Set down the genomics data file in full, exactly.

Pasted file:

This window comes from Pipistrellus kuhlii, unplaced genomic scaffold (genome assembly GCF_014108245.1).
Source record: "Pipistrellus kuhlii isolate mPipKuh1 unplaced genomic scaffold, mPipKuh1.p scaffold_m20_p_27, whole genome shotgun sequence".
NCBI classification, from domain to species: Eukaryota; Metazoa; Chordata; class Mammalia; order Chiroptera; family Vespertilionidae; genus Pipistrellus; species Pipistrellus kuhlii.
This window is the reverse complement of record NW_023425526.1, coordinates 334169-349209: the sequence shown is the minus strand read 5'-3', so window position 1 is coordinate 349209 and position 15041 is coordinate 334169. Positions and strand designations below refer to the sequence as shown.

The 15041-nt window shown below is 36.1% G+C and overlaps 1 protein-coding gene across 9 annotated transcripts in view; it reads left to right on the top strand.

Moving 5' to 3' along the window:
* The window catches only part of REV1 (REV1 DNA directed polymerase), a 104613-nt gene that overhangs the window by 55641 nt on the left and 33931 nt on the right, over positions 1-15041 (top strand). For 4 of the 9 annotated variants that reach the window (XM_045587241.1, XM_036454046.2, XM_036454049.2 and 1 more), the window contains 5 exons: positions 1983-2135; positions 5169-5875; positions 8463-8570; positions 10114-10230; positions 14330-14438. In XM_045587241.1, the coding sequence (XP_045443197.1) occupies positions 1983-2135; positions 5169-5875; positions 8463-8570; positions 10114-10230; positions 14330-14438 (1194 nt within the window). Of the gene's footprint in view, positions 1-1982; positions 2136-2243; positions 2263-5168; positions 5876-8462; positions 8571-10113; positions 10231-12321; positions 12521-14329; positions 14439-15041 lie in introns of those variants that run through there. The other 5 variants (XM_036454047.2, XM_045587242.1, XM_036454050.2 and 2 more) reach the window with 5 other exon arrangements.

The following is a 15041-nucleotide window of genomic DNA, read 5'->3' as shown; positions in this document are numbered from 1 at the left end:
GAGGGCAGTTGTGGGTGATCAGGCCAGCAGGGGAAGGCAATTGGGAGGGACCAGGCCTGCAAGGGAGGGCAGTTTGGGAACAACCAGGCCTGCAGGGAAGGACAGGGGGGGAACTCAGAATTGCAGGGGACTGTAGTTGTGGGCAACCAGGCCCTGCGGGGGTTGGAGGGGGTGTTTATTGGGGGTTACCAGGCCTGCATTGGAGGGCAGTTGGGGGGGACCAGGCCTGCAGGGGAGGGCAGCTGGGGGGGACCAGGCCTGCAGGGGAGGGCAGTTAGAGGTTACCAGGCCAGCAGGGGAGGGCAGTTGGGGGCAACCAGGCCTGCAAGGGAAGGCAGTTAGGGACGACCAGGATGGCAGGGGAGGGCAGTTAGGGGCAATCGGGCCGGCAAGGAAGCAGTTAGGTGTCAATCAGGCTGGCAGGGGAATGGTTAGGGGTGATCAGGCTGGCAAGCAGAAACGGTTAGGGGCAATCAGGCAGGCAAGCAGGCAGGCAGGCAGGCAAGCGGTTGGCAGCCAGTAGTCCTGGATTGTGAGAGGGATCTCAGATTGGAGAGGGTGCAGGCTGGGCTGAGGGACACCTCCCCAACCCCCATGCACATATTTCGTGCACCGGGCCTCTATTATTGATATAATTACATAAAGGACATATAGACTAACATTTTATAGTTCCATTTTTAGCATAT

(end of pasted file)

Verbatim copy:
This window comes from Pipistrellus kuhlii, unplaced genomic scaffold (genome assembly GCF_014108245.1).
Source record: "Pipistrellus kuhlii isolate mPipKuh1 unplaced genomic scaffold, mPipKuh1.p scaffold_m20_p_27, whole genome shotgun sequence".
NCBI classification, from domain to species: Eukaryota; Metazoa; Chordata; class Mammalia; order Chiroptera; family Vespertilionidae; genus Pipistrellus; species Pipistrellus kuhlii.
This window is the reverse complement of record NW_023425526.1, coordinates 334169-349209: the sequence shown is the minus strand read 5'-3', so window position 1 is coordinate 349209 and position 15041 is coordinate 334169. Positions and strand designations below refer to the sequence as shown.

The 15041-nt window shown below is 36.1% G+C and overlaps 1 protein-coding gene across 9 annotated transcripts in view; it reads left to right on the top strand.

Moving 5' to 3' along the window:
* The window catches only part of REV1 (REV1 DNA directed polymerase), a 104613-nt gene that overhangs the window by 55641 nt on the left and 33931 nt on the right, over positions 1-15041 (top strand). For 4 of the 9 annotated variants that reach the window (XM_045587241.1, XM_036454046.2, XM_036454049.2 and 1 more), the window contains 5 exons: positions 1983-2135; positions 5169-5875; positions 8463-8570; positions 10114-10230; positions 14330-14438. In XM_045587241.1, the coding sequence (XP_045443197.1) occupies positions 1983-2135; positions 5169-5875; positions 8463-8570; positions 10114-10230; positions 14330-14438 (1194 nt within the window). Of the gene's footprint in view, positions 1-1982; positions 2136-2243; positions 2263-5168; positions 5876-8462; positions 8571-10113; positions 10231-12321; positions 12521-14329; positions 14439-15041 lie in introns of those variants that run through there. The other 5 variants (XM_036454047.2, XM_045587242.1, XM_036454050.2 and 2 more) reach the window with 5 other exon arrangements.

The following is a 15041-nucleotide window of genomic DNA, read 5'->3' as shown; positions in this document are numbered from 1 at the left end:
GAGGGCAGTTGTGGGTGATCAGGCCAGCAGGGGAAGGCAATTGGGAGGGACCAGGCCTGCAAGGGAGGGCAGTTTGGGAACAACCAGGCCTGCAGGGAAGGACAGGGGGGGAACTCAGAATTGCAGGGGACTGTAGTTGTGGGCAACCAGGCCCTGCGGGGGTTGGAGGGGGTGTTTATTGGGGGTTACCAGGCCTGCATTGGAGGGCAGTTGGGGGGGACCAGGCCTGCAGGGGAGGGCAGCTGGGGGGGACCAGGCCTGCAGGGGAGGGCAGTTAGAGGTTACCAGGCCAGCAGGGGAGGGCAGTTGGGGGCAACCAGGCCTGCAAGGGAAGGCAGTTAGGGACGACCAGGATGGCAGGGGAGGGCAGTTAGGGGCAATCGGGCCGGCAAGGAAGCAGTTAGGTGTCAATCAGGCTGGCAGGGGAATGGTTAGGGGTGATCAGGCTGGCAAGCAGAAACGGTTAGGGGCAATCAGGCAGGCAAGCAGGCAGGCAGGCAGGCAAGCGGTTGGCAGCCAGTAGTCCTGGATTGTGAGAGGGATCTCAGATTGGAGAGGGTGCAGGCTGGGCTGAGGGACACCTCCCCAACCCCCATGCACATATTTCGTGCACCGGGCCTCTATTATTGATATAATTACATAAAGGACATATAGACTAACATTTTATAGTTCCATTTTTAGCATAT